Is the Risk of Cyberattacks Really Increasing? Study Says No

The Department of Health and Human Services’ Office for Civil Rights breach portal lists all of the self-reported healthcare data breaches submitted by HIPAA covered entities, for all data-exposing security incidents, including hacks.

A look at the headlines would suggest hackers are gaining access to patient data with increasing regularity, as malicious attacks on healthcare networks are widely reported in the media. When hacking incidents do occur, they tend to be headline news as they often involve the exposure of vast quantities of data.  So far in 2015, multi-million-record data breaches have been suffered by a number of healthcare providers, health plans and Business Associates of covered entities, but is the risk of cyberattacks actually increasing?

A recent study conducted by the University of New Mexico’s Department of Computer Science suggests that despite a number of major healthcare cybersecurity breaches being reported in 2014 and 2015, the risk of cyberattacks occurring has actually changed very little over the past decade, and that we are perhaps not actually in as dire a situation as many would believe.

The study, recently published in Workshop on the Economics of Information Security, shows the risk of suffering a cyberattack has not actually changed much at all in the past decade. This is only one study of course. Others have been conducted that suggest there has actually been a rise in cyberattacks, although it does appear to depend on where the source data comes from, and the statistical method that is used to analyze data.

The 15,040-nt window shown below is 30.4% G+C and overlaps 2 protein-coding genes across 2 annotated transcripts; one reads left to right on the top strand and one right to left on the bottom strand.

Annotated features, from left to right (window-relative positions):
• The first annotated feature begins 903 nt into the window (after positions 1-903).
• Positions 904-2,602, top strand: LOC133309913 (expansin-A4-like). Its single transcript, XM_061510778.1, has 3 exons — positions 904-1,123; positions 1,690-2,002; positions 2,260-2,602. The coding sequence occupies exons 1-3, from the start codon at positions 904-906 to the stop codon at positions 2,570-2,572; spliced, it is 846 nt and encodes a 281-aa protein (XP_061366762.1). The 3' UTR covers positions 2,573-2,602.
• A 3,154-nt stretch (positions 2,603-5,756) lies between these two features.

This study used a different data analysis technique known as Bayesian inference, which uses Bayes theorem. In short, probabilities are determined from posterior probability as a consequence of prior probability and a likelihood function; which is determined from a statistical analysis of observed data, in this case, data from Privacy Rights Clearinghouse, a Californian not-for-profit education and advocacy project. The researchers differentiated different types of data breaches: Those resulting from negligence, which were accidental, and those that were malicious and were caused with intent.

Using Bayesian inference, the researchers determined the risk of cyberattacks being suffered has changed little. Also, over the past decade, not only has the frequency of cyberattacks remained pretty much constant, the volume of records exposed in cyberattacks has similarly changed little across all industries.

The analysis showed that organizations are twice as likely to suffer data breaches caused by negligence as they are to suffer a deliberate cyberattack. According to the report, the risk of suffering a data breach due to the actions of a malicious outsider may not have changed much over the years, but the probability of such a data breach being suffered is actually very high. Organizations face a 98.2% chance that they will suffer such an attack that exposes the records of more than 5 million individuals in the next 3 years.

The take home message from the study, Hype and Heavy Tails: A Closer Look at Data Breaches, is therefore to put policies, procedures, and technology in place that limit the possibility of negligence resulting in a breach of data, and to implement physical, technical and administrative defenses to protect networks and data from hackers and other malicious outsiders. As it stands, the researchers determined that the cost of cyberattacks is likely to rise to $180 million over the next 3 years. Even if the probability of a cyberattack occurring hasn’t much changed over the past decade, the cost of dealing with those breaches when they do occur certainly has.

Author: Steve Alder has many years of experience as a journalist, and comes from a background in market research. He is a specialist on legal and regulatory affairs, and has several years of experience writing about HIPAA. Steve holds a B.Sc. from the University of Liverpool.